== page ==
Nara Period entrance 710 A.D.
This period begins (710 A.D.) when the capital of Japan was moved to Nara and ends in 794 A.D. when the seat of Japanese government was relocated to Nagaoka.The Mikido Tenchi (662-671 A.D.) had established schools for the aritstocracy that included the study of history, Chinese classics, law and arithmetic. Buddhism added to the art and literature of the land with its demands for stately temples and pagodas. The Kojiki - Records of Ancient Matters (712 A.D.) was the first book constructed in these times. It depicts the early beginnings of the Japanese race including many myths and legends from the Shinto religion and comes to a close in its historical explanations at the year 628 A.D. The work itself is not significant from a literary perspective and not considered to be extrememly well-written, but the story of its origins are interesting. The story tells of the author, Yasumaro who was a learned man in Chinese. He took the information from the lips of Hiyeda no Are, a man "who could repeat with his mouth whatever was placed before his eyes, and record in his heart whatever struck his ears." It was an awkward time for Yasumaro who had to choose how to pen the information. He could write these words in pure Chinese - which would not translate well for the Japanese, or he could use the Chinese characters for the sounds associated with them regardless of their meaning. This resulted in an awkward Japanese text that also contained Chinese characters.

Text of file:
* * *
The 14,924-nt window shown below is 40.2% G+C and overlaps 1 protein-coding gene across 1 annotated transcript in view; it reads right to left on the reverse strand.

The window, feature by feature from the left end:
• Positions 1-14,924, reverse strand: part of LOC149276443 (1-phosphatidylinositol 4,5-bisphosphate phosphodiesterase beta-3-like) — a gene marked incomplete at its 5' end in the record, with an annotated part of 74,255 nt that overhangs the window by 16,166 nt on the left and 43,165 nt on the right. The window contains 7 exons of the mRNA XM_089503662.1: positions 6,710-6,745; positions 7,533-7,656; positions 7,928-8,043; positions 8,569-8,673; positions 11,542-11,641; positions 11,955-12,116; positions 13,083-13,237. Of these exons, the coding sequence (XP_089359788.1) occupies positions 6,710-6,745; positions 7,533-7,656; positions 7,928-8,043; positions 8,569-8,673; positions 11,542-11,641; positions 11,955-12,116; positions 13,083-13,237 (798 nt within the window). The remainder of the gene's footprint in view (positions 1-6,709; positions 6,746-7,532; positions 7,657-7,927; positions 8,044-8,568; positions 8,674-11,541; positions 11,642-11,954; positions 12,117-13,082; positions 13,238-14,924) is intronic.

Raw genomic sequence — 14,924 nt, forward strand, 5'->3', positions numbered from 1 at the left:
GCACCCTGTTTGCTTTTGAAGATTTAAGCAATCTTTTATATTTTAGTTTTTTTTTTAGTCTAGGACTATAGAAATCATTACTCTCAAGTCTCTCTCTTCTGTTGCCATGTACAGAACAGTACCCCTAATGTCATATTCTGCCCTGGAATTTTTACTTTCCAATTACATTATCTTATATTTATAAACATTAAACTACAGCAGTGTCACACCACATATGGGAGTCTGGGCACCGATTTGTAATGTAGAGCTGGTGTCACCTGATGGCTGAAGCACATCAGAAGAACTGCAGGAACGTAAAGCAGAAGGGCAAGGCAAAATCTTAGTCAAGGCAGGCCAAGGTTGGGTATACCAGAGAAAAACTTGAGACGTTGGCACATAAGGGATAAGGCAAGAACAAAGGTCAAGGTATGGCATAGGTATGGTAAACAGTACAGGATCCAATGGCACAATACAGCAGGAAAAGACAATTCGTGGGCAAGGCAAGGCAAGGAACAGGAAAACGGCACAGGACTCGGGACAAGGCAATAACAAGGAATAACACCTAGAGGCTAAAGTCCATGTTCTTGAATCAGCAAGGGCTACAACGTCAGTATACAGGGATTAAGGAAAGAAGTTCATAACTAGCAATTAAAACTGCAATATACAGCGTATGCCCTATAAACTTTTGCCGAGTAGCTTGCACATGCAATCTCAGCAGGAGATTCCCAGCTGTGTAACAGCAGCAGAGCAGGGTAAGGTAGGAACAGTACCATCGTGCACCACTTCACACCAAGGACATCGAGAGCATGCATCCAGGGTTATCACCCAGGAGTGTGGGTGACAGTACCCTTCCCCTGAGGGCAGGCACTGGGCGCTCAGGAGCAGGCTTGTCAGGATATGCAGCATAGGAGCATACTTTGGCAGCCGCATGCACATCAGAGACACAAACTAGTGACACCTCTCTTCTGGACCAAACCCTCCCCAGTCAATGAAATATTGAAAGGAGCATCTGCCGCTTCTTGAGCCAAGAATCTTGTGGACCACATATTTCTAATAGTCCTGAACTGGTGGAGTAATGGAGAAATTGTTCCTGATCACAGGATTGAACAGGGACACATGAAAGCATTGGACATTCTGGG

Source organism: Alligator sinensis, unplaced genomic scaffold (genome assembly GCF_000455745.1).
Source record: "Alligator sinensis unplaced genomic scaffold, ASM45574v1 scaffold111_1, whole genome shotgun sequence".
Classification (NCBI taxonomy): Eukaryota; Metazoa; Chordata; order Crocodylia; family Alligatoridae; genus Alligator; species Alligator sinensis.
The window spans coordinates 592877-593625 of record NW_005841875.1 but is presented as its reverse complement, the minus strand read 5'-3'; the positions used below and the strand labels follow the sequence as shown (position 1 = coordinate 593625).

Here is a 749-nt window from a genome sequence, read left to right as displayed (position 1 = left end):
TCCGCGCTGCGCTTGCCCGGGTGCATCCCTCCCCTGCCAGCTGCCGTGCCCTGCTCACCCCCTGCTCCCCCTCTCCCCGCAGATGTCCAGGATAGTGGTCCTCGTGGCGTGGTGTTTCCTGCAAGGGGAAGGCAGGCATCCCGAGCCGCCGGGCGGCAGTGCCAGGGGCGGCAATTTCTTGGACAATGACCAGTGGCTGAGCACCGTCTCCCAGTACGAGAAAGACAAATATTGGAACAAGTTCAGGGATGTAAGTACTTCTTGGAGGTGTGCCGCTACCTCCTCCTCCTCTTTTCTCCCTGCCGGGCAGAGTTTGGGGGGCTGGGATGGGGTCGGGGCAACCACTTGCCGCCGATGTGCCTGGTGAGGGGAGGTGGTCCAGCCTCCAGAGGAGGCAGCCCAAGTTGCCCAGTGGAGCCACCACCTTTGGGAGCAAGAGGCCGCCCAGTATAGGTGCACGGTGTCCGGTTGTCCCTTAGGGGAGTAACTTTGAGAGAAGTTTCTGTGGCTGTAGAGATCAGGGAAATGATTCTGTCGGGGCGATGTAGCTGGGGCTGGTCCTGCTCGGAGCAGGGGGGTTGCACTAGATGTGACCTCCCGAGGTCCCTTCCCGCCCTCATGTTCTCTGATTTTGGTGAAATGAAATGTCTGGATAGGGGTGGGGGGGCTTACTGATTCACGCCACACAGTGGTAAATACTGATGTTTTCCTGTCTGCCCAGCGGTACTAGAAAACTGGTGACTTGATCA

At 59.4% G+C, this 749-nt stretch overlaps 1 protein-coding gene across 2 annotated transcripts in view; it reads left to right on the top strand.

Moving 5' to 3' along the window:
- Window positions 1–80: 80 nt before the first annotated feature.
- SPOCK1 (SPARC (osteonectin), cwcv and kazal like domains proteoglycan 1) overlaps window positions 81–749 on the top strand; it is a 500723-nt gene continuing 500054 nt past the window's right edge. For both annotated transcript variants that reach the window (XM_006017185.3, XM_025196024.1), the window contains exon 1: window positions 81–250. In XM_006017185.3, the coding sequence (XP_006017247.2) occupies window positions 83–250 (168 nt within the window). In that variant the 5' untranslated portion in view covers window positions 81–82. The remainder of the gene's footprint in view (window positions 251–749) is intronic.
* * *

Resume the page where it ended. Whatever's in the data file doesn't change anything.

Also during this time there were reciters for the Mikado, known as the Kataribe. It was their duty to recite "ancient words" especially before certain events of the State. Their renditions were likely in the form of prose.
Idzumo Fudoki (733 A.D.) is another example of literature from this time period where the goal was to record local traditions and mineral, animal, vegetable, soil conditions. This was the forerunner of the popular topographical work, Meisho.
Shoku-nihongi was the only other work of prose from this period and is a continuation of the Chinese book Nihongi. The style resembles the Norito.